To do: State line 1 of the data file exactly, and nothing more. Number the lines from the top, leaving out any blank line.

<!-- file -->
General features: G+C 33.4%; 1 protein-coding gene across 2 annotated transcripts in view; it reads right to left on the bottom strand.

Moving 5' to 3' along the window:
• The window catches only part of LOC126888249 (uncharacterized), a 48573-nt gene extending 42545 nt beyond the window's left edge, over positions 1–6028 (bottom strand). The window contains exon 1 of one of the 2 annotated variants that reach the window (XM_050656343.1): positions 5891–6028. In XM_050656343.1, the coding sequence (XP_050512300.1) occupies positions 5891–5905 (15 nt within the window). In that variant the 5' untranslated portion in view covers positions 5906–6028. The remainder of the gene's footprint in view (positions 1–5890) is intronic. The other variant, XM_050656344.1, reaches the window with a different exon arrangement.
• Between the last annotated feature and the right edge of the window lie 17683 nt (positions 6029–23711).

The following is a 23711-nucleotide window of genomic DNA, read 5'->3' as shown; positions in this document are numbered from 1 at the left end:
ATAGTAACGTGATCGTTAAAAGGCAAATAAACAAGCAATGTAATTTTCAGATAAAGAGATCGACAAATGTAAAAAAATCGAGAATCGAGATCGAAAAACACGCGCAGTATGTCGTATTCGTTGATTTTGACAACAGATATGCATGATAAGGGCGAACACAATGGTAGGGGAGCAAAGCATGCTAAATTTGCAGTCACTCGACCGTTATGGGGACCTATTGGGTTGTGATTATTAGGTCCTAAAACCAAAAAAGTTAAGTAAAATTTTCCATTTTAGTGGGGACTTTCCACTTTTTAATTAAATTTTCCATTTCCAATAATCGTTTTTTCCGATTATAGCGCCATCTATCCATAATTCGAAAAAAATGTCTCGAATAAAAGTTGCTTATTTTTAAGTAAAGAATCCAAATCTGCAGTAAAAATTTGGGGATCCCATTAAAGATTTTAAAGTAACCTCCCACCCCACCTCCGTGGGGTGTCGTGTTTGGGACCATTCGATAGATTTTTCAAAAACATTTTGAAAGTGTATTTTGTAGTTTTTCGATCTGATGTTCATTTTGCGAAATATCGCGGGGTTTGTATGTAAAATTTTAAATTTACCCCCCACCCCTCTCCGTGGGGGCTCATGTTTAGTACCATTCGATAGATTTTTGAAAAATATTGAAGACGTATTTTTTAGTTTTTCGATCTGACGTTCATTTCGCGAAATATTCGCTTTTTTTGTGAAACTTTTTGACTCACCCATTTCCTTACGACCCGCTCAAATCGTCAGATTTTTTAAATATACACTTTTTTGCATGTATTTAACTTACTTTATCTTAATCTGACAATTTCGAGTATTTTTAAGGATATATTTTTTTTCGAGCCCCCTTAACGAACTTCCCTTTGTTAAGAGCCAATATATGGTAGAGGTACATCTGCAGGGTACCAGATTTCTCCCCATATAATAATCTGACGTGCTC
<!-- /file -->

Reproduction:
General features: G+C 33.4%; 1 protein-coding gene across 2 annotated transcripts in view; it reads right to left on the bottom strand.